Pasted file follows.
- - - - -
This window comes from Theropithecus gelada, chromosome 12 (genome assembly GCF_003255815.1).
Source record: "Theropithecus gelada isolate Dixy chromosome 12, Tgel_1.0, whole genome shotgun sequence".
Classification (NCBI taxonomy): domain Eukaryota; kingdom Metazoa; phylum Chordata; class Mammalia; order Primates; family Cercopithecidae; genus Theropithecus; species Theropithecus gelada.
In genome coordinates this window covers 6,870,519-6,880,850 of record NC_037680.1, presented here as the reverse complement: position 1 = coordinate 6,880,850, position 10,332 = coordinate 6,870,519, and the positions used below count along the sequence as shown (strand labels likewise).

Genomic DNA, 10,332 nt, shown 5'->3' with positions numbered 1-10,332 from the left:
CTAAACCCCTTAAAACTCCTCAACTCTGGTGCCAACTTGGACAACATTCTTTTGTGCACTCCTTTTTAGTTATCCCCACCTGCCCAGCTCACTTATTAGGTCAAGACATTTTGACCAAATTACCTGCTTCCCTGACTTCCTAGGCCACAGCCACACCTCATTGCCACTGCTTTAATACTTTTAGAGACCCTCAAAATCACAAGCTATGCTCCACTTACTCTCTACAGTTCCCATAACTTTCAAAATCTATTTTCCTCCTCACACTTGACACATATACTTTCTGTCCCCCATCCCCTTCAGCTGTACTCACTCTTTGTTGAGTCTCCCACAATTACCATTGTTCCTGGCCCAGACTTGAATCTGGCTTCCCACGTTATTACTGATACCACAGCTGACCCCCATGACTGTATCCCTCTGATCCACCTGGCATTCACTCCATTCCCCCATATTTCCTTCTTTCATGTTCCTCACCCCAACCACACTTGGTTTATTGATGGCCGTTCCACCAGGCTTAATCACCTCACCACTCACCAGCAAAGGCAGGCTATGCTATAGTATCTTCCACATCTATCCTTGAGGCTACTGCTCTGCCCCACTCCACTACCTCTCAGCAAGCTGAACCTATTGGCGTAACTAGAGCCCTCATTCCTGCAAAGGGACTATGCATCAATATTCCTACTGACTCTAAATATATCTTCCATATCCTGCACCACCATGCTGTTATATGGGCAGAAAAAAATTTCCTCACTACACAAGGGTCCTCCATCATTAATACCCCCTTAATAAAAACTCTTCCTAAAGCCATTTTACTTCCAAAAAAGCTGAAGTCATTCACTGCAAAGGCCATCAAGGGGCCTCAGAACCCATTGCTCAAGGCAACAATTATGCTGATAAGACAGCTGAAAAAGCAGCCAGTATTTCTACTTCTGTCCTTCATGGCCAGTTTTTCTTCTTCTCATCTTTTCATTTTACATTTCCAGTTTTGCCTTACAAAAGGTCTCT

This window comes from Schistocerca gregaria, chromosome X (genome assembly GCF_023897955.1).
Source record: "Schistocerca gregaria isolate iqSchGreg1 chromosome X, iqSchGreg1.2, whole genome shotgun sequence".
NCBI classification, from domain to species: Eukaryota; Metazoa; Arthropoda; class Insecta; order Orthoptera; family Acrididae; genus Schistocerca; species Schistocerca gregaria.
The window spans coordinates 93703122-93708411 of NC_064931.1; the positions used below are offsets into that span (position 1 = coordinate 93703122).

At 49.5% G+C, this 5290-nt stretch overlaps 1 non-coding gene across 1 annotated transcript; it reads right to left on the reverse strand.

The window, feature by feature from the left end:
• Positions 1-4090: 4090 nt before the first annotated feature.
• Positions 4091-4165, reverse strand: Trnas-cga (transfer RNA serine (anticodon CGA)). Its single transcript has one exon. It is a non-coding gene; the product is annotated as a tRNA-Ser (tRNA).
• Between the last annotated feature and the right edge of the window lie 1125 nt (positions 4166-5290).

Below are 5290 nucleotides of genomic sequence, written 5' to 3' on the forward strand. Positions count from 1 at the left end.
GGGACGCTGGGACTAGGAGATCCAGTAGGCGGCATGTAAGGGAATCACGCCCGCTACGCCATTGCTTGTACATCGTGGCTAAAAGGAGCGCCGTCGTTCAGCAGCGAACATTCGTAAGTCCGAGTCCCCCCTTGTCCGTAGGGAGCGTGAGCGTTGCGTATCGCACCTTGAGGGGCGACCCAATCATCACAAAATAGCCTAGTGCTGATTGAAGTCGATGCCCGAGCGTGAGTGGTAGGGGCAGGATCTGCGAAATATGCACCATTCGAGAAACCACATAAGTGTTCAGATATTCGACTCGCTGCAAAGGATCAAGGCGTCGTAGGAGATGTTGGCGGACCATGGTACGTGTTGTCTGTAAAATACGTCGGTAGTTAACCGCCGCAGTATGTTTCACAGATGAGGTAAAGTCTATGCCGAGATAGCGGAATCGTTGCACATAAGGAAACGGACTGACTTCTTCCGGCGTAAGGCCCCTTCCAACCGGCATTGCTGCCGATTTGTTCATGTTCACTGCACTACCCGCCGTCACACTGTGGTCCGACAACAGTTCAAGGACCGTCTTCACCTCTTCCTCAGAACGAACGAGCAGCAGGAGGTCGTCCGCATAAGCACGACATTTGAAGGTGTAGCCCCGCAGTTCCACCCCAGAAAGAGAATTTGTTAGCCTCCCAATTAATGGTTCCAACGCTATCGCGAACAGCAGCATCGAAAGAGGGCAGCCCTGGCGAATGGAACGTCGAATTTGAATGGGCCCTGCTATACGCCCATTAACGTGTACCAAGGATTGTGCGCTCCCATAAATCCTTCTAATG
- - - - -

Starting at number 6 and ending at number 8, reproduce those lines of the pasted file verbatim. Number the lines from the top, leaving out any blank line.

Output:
CTAAACCCCTTAAAACTCCTCAACTCTGGTGCCAACTTGGACAACATTCTTTTGTGCACTCCTTTTTAGTTATCCCCACCTGCCCAGCTCACTTATTAGGTCAAGACATTTTGACCAAATTACCTGCTTCCCTGACTTCCTAGGCCACAGCCACACCTCATTGCCACTGCTTTAATACTTTTAGAGACCCTCAAAATCACAAGCTATGCTCCACTTACTCTCTACAGTTCCCATAACTTTCAAAATCTATTTTCCTCCTCACACTTGACACATATACTTTCTGTCCCCCATCCCCTTCAGCTGTACTCACTCTTTGTTGAGTCTCCCACAATTACCATTGTTCCTGGCCCAGACTTGAATCTGGCTTCCCACGTTATTACTGATACCACAGCTGACCCCCATGACTGTATCCCTCTGATCCACCTGGCATTCACTCCATTCCCCCATATTTCCTTCTTTCATGTTCCTCACCCCAACCACACTTGGTTTATTGATGGCCGTTCCACCAGGCTTAATCACCTCACCACTCACCAGCAAAGGCAGGCTATGCTATAGTATCTTCCACATCTATCCTTGAGGCTACTGCTCTGCCCCACTCCACTACCTCTCAGCAAGCTGAACCTATTGGCGTAACTAGAGCCCTCATTCCTGCAAAGGGACTATGCATCAATATTCCTACTGACTCTAAATATATCTTCCATATCCTGCACCACCATGCTGTTATATGGGCAGAAAAAAATTTCCTCACTACACAAGGGTCCTCCATCATTAATACCCCCTTAATAAAAACTCTTCCTAAAGCCATTTTACTTCCAAAAAAGCTGAAGTCATTCACTGCAAAGGCCATCAAGGGGCCTCAGAACCCATTGCTCAAGGCAACAATTATGCTGATAAGACAGCTGAAAAAGCAGCCAGTATTTCTACTTCTGTCCTTCATGGCCAGTTTTTCTTCTTCTCATCTTTTCATTTTACATTTCCAGTTTTGCCTTACAAAAGGTCTCT

This window comes from Schistocerca gregaria, chromosome X (genome assembly GCF_023897955.1).
Source record: "Schistocerca gregaria isolate iqSchGreg1 chromosome X, iqSchGreg1.2, whole genome shotgun sequence".